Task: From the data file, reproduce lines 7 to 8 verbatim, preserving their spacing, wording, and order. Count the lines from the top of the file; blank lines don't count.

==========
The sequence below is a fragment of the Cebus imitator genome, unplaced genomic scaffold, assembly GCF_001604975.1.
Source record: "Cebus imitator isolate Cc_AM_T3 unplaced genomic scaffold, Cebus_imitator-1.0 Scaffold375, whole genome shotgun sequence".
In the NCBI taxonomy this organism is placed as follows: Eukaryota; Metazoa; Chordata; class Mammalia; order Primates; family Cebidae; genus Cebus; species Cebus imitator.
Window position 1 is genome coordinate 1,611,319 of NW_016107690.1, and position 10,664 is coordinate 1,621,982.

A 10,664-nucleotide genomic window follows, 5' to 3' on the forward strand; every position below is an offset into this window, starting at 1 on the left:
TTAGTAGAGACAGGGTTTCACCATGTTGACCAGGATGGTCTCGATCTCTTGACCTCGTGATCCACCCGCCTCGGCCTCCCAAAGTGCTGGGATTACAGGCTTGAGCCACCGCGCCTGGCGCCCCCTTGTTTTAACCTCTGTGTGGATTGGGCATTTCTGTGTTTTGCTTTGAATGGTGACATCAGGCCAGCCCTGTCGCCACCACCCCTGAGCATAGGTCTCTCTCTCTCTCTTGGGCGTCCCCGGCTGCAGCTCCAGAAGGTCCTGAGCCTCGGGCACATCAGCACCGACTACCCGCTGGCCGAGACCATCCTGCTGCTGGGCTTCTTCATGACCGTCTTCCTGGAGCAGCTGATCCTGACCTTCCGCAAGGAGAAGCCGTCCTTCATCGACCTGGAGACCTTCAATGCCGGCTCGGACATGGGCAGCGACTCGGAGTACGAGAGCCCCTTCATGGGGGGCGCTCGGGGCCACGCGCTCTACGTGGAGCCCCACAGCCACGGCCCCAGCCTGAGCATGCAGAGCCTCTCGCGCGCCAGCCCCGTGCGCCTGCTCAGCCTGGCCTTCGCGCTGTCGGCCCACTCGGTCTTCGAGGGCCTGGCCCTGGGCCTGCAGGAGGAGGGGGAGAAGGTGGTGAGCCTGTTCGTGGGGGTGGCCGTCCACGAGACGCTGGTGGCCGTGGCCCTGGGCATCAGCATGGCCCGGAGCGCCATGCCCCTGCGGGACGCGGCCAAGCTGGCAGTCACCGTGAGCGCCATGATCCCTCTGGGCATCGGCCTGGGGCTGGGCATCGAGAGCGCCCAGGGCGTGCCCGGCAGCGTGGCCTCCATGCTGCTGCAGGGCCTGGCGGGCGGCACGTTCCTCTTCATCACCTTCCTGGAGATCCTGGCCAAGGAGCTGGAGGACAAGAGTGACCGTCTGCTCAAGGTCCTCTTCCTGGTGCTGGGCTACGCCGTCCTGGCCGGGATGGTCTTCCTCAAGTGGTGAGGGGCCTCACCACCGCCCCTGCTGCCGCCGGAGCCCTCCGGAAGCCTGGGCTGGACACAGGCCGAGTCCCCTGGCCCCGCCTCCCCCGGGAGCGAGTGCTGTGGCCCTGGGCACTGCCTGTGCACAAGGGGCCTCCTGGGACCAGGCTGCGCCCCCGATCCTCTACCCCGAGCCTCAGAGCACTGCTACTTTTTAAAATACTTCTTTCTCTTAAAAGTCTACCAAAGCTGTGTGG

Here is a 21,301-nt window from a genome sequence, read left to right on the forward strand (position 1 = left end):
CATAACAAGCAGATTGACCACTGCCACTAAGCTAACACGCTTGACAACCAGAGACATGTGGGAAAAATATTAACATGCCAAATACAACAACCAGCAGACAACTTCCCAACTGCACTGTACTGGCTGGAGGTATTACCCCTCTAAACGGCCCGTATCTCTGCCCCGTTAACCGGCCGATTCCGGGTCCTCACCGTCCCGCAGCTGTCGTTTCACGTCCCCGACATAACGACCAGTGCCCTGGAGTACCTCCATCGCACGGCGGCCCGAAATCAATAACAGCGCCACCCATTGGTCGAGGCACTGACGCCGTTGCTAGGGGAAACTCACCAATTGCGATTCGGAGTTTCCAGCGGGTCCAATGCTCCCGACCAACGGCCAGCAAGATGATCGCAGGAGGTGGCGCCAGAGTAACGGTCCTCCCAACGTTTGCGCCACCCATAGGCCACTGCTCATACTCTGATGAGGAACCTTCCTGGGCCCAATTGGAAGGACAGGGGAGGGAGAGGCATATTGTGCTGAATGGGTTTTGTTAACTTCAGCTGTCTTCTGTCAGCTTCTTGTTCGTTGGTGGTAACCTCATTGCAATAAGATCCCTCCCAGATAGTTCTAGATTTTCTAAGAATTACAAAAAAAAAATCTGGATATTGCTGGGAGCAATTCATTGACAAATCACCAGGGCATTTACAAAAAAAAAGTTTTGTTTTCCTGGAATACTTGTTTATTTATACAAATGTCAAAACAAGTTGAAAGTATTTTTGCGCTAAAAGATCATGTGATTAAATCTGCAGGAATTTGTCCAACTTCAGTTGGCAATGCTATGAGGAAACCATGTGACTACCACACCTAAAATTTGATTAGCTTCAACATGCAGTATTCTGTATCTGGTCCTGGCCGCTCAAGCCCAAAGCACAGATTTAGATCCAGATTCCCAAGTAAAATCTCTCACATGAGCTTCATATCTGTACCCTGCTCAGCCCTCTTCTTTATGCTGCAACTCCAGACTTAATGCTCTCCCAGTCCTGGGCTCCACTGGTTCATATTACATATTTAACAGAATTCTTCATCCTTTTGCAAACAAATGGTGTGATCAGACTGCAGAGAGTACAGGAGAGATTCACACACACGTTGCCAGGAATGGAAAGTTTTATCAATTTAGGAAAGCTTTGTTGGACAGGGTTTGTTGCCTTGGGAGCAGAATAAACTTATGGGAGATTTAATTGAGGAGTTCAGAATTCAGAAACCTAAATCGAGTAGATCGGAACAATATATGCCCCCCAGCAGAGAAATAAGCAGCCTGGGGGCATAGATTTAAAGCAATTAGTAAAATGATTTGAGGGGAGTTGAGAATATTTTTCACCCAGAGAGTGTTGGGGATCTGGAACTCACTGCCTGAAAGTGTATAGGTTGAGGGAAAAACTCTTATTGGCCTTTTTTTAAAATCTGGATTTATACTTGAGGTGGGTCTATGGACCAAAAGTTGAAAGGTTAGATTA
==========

Here is a 21,301-nt window from a genome sequence, read left to right on the forward strand (position 1 = left end):
CATAACAAGCAGATTGACCACTGCCACTAAGCTAACACGCTTGACAACCAGAGACATGTGGGAAAAATATTAACATGCCAAATACAACAACCAGCAGACAACTTCCCAACTGCACTGTACTGGCTGGAGGTATTACCCCTCTAAACGGCCCGTATCTCTGCCCCGTTAACCGGCCGATTCCGGGTCCTCACCGTCCCGCAGCTGTCGTTTCACGTCCCCGACATAACGACCAGTGCCCTGGAGTACCTCCATCGCACGGCGGCCCGAAATCAATAACAGCGCCACCCATTGGTCGAGGCACTGACGCCGTTGCTAGGGGAAACTCACCAATTGCGATTCGGAGTTTCCAGCGGGTCCAATGCTCCCGACCAACGGCCAGCAAGATGATCGCAGGAGGTGGCGCCAGAGTAACGGTCCTCCCAACGTTTGCGCCACCCATAGGCCACTGCTCATACTCTGATGAGGAACCTTCCTGGGCCCAATTGGAAGGACAGGGGAGGGAGAGGCATATTGTGCTGAATGGGTTTTGTTAACTTCAGCTGTCTTCTGTCAGCTTCTTGTTCGTTGGTGGTAACCTCATTGCAATAAGATCCCTCCCAGATAGTTCTAGATTTTCTAAGAATTACAAAAAAAAAATCTGGATATTGCTGGGAGCAATTCATTGACAAATCACCAGGGCATTTACAAAAAAAAAGTTTTGTTTTCCTGGAATACTTGTTTATTTATACAAATGTCAAAACAAGTTGAAAGTATTTTTGCGCTAAAAGATCATGTGATTAAATCTGCAGGAATTTGTCCAACTTCAGTTGGCAATGCTATGAGGAAACCATGTGACTACCACACCTAAAATTTGATTAGCTTCAACATGCAGTATTCTGTATCTGGTCCTGGCCGCTCAAGCCCAAAGCACAGATTTAGATCCAGATTCCCAAGTAAAATCTCTCACATGAGCTTCATATCTGTACCCTGCTCAGCCCTCTTCTTTATGCTGCAACTCCAGACTTAATGCTCTCCCAGTCCTGGGCTCCACTGGTTCATATTACATATTTAACAGAATTCTTCATCCTTTTGCAAACAAATGGTGTGATCAGACTGCAGAGAGTACAGGAGAGATTCACACACACGTTGCCAGGAATGGAAAGTTTTATCAATTTAGGAAAGCTTTGTTGGACAGGGTTTGTTGCCTTGGGAGCAGAATAAACTTATGGGAGATTTAATTGAGGAGTTCAGAATTCAGAAACCTAAATCGAGTAGATCGGAACAATATATGCCCCCCAGCAGAGAAATAAGCAGCCTGGGGGCATAGATTTAAAGCAATTAGTAAAATGATTTGAGGGGAGTTGAGAATATTTTTCACCCAGAGAGTGTTGGGGATCTGGAACTCACTGCCTGAAAGTGTATAGGTTGAGGGAAAAACTCTTATTGGCCTTTTTTTAAAATCTGGATTTATACTTGAGGTGGGTCTATGGACCAAAAGTTGAAAGGTTAGATTA